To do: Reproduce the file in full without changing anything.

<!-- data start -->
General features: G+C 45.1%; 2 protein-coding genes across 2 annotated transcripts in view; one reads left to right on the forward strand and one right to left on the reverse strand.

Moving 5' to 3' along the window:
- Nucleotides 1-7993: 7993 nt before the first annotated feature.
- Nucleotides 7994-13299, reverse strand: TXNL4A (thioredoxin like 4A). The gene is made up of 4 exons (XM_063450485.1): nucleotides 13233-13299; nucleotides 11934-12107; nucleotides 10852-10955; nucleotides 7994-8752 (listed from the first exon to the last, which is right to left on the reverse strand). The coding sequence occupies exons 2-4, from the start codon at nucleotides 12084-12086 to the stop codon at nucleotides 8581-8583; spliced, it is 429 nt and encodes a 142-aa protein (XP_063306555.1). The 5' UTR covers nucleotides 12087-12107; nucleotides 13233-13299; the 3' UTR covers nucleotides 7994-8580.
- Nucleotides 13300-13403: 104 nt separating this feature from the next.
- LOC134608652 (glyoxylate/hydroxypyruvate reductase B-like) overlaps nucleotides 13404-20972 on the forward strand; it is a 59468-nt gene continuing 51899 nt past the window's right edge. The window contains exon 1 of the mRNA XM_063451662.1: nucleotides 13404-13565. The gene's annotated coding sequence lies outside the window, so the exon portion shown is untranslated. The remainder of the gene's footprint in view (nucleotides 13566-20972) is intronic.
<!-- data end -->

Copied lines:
General features: G+C 45.1%; 2 protein-coding genes across 2 annotated transcripts in view; one reads left to right on the forward strand and one right to left on the reverse strand.

Moving 5' to 3' along the window:
- Nucleotides 1-7993: 7993 nt before the first annotated feature.
- Nucleotides 7994-13299, reverse strand: TXNL4A (thioredoxin like 4A). The gene is made up of 4 exons (XM_063450485.1): nucleotides 13233-13299; nucleotides 11934-12107; nucleotides 10852-10955; nucleotides 7994-8752 (listed from the first exon to the last, which is right to left on the reverse strand). The coding sequence occupies exons 2-4, from the start codon at nucleotides 12084-12086 to the stop codon at nucleotides 8581-8583; spliced, it is 429 nt and encodes a 142-aa protein (XP_063306555.1). The 5' UTR covers nucleotides 12087-12107; nucleotides 13233-13299; the 3' UTR covers nucleotides 7994-8580.
- Nucleotides 13300-13403: 104 nt separating this feature from the next.
- LOC134608652 (glyoxylate/hydroxypyruvate reductase B-like) overlaps nucleotides 13404-20972 on the forward strand; it is a 59468-nt gene continuing 51899 nt past the window's right edge. The window contains exon 1 of the mRNA XM_063451662.1: nucleotides 13404-13565. The gene's annotated coding sequence lies outside the window, so the exon portion shown is untranslated. The remainder of the gene's footprint in view (nucleotides 13566-20972) is intronic.